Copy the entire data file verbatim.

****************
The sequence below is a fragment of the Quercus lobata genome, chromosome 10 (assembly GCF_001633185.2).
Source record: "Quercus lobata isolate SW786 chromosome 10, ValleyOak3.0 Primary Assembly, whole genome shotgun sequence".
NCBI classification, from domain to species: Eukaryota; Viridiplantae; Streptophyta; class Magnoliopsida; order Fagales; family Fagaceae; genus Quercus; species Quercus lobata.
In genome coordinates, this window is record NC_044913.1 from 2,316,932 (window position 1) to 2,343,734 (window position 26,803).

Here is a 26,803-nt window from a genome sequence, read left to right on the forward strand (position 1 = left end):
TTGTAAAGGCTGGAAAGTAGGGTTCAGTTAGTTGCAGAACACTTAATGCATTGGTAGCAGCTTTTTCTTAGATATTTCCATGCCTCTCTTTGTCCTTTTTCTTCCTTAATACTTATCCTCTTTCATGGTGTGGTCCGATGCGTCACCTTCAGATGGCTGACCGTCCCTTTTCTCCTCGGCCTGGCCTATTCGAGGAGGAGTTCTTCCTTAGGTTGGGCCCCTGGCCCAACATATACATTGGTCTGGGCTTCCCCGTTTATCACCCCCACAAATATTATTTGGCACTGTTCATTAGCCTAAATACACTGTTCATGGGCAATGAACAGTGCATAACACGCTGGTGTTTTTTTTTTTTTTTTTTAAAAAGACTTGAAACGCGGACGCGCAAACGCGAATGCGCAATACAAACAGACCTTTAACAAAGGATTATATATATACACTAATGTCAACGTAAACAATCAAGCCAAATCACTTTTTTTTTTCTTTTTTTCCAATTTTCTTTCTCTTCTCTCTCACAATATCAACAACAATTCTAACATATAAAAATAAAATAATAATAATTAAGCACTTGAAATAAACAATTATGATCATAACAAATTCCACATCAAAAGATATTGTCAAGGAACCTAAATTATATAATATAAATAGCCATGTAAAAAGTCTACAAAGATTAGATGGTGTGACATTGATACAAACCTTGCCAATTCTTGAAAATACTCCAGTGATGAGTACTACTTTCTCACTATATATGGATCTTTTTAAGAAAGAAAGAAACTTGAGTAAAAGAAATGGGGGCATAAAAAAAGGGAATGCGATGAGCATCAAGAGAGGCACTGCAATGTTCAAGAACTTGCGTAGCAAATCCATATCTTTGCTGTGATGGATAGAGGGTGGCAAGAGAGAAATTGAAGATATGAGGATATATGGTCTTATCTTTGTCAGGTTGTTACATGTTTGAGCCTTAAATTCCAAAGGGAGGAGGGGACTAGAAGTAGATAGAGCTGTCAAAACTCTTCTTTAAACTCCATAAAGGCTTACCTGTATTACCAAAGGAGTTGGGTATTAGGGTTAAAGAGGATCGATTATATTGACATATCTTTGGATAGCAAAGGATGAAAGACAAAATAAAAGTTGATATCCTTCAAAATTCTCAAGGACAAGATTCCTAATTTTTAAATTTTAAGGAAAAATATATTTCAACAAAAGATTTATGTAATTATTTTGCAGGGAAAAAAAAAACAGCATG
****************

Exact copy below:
The sequence below is a fragment of the Quercus lobata genome, chromosome 10 (assembly GCF_001633185.2).
Source record: "Quercus lobata isolate SW786 chromosome 10, ValleyOak3.0 Primary Assembly, whole genome shotgun sequence".
NCBI classification, from domain to species: Eukaryota; Viridiplantae; Streptophyta; class Magnoliopsida; order Fagales; family Fagaceae; genus Quercus; species Quercus lobata.
In genome coordinates, this window is record NC_044913.1 from 2,316,932 (window position 1) to 2,343,734 (window position 26,803).

Here is a 26,803-nt window from a genome sequence, read left to right on the forward strand (position 1 = left end):
TTGTAAAGGCTGGAAAGTAGGGTTCAGTTAGTTGCAGAACACTTAATGCATTGGTAGCAGCTTTTTCTTAGATATTTCCATGCCTCTCTTTGTCCTTTTTCTTCCTTAATACTTATCCTCTTTCATGGTGTGGTCCGATGCGTCACCTTCAGATGGCTGACCGTCCCTTTTCTCCTCGGCCTGGCCTATTCGAGGAGGAGTTCTTCCTTAGGTTGGGCCCCTGGCCCAACATATACATTGGTCTGGGCTTCCCCGTTTATCACCCCCACAAATATTATTTGGCACTGTTCATTAGCCTAAATACACTGTTCATGGGCAATGAACAGTGCATAACACGCTGGTGTTTTTTTTTTTTTTTTTTAAAAAGACTTGAAACGCGGACGCGCAAACGCGAATGCGCAATACAAACAGACCTTTAACAAAGGATTATATATATACACTAATGTCAACGTAAACAATCAAGCCAAATCACTTTTTTTTTTCTTTTTTTCCAATTTTCTTTCTCTTCTCTCTCACAATATCAACAACAATTCTAACATATAAAAATAAAATAATAATAATTAAGCACTTGAAATAAACAATTATGATCATAACAAATTCCACATCAAAAGATATTGTCAAGGAACCTAAATTATATAATATAAATAGCCATGTAAAAAGTCTACAAAGATTAGATGGTGTGACATTGATACAAACCTTGCCAATTCTTGAAAATACTCCAGTGATGAGTACTACTTTCTCACTATATATGGATCTTTTTAAGAAAGAAAGAAACTTGAGTAAAAGAAATGGGGGCATAAAAAAAGGGAATGCGATGAGCATCAAGAGAGGCACTGCAATGTTCAAGAACTTGCGTAGCAAATCCATATCTTTGCTGTGATGGATAGAGGGTGGCAAGAGAGAAATTGAAGATATGAGGATATATGGTCTTATCTTTGTCAGGTTGTTACATGTTTGAGCCTTAAATTCCAAAGGGAGGAGGGGACTAGAAGTAGATAGAGCTGTCAAAACTCTTCTTTAAACTCCATAAAGGCTTACCTGTATTACCAAAGGAGTTGGGTATTAGGGTTAAAGAGGATCGATTATATTGACATATCTTTGGATAGCAAAGGATGAAAGACAAAATAAAAGTTGATATCCTTCAAAATTCTCAAGGACAAGATTCCTAATTTTTAAATTTTAAGGAAAAATATATTTCAACAAAAGATTTATGTAATTATTTTGCAGGGAAAAAAAAAACAGCATG